Last Updated on Jun 17, 2021 by Manonmayi
Old age can be a burden in many ways. You need a financial cushion to ensure that you remain young at heart even when age is not on your side. Therefore, it becomes imperative for you to undertake retirement planning with great precision to have it smooth later on.
Those in their 20s and 30s often sideline retirement planning as an absurd idea. They do not realise that the earlier they start, the more secure their old age would be. Another stark realisation that you need is that the constant flow of money is never an issue when you are earning. The same cannot be said for your retired days unless you plan things well.
This article covers:
Table of Contents
What is retirement planning?
When you are employed, you have a regular stream of income coming in. With retirement planning, the aim is to emulate that once you retire. It requires you to create a long-term investment plan that constitutes multiple retirement vehicles. You must remember time is money, and you will have to plan when the time is right. You can read more about retirement planning and the need for it in the article here.
Where can you invest?
Here are some viable investment options for securing your future as follows:
1. Fixed deposits
Keeping your entire savings in a bank account is not a feasible option, given the low rates on offer. On the other hand, a fixed deposit is not market-dependent as you get a fixed return on maturity, and the same is higher than the returns from a savings account. It also offers compounding benefits and provides a flurry of options, such as recurring, tax-saving, flexi, and more. FDs also allow premature withdrawal, making it one of the most viable options for retirement planning.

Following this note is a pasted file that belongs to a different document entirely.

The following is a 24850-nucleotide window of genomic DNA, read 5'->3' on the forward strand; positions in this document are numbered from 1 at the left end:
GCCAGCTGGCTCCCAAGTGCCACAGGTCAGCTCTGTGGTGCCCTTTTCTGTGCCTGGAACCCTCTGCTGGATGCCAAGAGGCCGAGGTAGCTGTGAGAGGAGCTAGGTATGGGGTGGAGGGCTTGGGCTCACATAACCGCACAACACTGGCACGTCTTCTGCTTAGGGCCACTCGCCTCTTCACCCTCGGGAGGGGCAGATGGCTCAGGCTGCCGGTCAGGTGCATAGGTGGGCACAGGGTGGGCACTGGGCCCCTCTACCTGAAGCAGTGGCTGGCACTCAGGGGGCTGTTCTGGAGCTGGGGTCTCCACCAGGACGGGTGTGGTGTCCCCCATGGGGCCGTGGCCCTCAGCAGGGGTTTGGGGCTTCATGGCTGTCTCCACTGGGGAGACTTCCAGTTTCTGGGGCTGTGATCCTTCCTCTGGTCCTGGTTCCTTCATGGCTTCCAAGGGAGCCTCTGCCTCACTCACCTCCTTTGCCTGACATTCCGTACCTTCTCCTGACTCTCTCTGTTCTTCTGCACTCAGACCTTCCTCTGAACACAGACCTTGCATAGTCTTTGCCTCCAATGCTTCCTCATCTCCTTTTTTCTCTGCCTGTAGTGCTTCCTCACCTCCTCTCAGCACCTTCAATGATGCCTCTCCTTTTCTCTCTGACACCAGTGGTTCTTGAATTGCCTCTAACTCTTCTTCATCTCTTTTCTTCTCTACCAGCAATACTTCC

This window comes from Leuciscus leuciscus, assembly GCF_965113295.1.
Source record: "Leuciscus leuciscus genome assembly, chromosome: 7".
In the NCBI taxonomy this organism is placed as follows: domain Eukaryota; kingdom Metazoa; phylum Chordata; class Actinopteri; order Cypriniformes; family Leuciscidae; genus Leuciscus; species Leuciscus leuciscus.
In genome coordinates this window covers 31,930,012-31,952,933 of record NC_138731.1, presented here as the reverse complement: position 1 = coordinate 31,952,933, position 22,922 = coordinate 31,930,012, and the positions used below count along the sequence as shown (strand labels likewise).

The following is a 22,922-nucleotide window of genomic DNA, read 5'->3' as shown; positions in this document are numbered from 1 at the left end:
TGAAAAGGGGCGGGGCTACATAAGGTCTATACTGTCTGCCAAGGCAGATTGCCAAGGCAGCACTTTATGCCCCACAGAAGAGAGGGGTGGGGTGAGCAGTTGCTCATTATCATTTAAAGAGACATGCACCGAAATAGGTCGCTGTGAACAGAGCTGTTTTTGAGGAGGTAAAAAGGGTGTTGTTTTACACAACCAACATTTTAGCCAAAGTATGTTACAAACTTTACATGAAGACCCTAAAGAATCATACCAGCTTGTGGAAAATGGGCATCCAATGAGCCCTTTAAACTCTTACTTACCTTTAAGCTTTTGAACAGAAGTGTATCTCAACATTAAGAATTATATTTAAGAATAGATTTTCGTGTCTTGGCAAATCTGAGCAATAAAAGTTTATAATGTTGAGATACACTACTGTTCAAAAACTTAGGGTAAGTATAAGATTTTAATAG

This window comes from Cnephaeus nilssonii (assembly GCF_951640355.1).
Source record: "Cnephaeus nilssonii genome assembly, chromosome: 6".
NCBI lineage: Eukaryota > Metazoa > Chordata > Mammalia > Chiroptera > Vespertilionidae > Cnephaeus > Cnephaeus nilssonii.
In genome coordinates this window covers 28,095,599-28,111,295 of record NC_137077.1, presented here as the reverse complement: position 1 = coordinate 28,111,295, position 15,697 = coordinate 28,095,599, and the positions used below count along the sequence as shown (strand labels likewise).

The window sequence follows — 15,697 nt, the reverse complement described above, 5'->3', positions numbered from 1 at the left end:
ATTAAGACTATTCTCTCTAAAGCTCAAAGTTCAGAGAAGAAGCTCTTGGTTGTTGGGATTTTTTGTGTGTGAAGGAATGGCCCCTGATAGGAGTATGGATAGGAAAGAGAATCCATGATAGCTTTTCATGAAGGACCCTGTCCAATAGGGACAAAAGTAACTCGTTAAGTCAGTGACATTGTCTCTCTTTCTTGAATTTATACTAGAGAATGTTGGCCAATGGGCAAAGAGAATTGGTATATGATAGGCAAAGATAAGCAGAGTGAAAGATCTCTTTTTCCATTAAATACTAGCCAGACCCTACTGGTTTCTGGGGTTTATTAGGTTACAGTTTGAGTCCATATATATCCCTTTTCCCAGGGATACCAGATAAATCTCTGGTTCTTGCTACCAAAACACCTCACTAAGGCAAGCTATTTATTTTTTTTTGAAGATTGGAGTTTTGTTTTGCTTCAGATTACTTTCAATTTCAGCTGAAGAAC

2. Provident Fund
There are 3 well-known variants of a provident fund: EPF, PPF, and VPF.
a. Employee Provident Fund (EPF)
The EPF is a mandatory requirement for salaried employees, where both the employee and employer contribute 12% of the former’s salary. You can also contribute a higher percentage, but your employer is under no obligation to do the same.
b. Voluntary Provident Funds (VPF)
The VPF is an extension of EPF. If you wish to contribute more than the mandatory percentage of your salary to your EPF, you can do so via the VPF. The Voluntary Provident Fund has no restrictions regarding the amount you want to contribute. Also, it earns interest at the same rate as an EPF.
c. Public Provident Funds (PPF)
Whereas, PPF is a variant that accepts voluntary contribution by employees or self-employed individuals as one of the primary retirement planning vehicles. You can have a PPF account in addition to an EPF. The best part about PPF is that it enjoys an EEE tax status
3. National Pension Scheme (NPS)
Initially launched for public-sector employees only, the government has now extended the National Pension Scheme to all Indians. It is a low-cost, government-regulated pension scheme that accepts investment via SIP (systematic investment plan), enabling you to invest a specific sum regularly. It lets you choose 3 asset classes – equity, debt, and government bonds. Post-retirement, you are eligible to receive a portion of your accumulated funds in a lump sum, whereas the rest comes as a pension.
4. Mutual funds
A mutual fund pools money from the public and invests in a mix of vehicles depending on your risk propensity. It comes in different variants, such as equity-based, debt-based, and hybrid, enabling you to invest in the ones that suit you best. When you invest in a mutual fund, you get units in return, but there are no voting rights like in equity shares. If you are looking for tax savings, you can invest in funds that let you grab some tax benefits too.
The trick? You need to invest in equity funds for the initial years and shift to a mix of debt and equity in the later stage of life. The former would let you get the most from your investments, whereas the latter would ensure imbibing the security factor, enabling you to better plan your savings and retirement.
5. Atal Pension Yojana (APY)
Launched in May 2015, the Atal Pension Yojana is a part of the Social Security Schemes. It is available for all Indian citizens between 18 – 40 yrs of age. You can contribute a sum of up to Rs 5,000 to the fund. It is excellent for retirement planning, as you can secure a fixed pension post 60 yrs of age. You also get additional benefits for the spouse after your death.
Retirement planning is crucial. So is having the right resources, given the flurry of investment vehicles available around you. You can access the assortment of tools that would help you gauge all your options with ease at Tickertape app or website.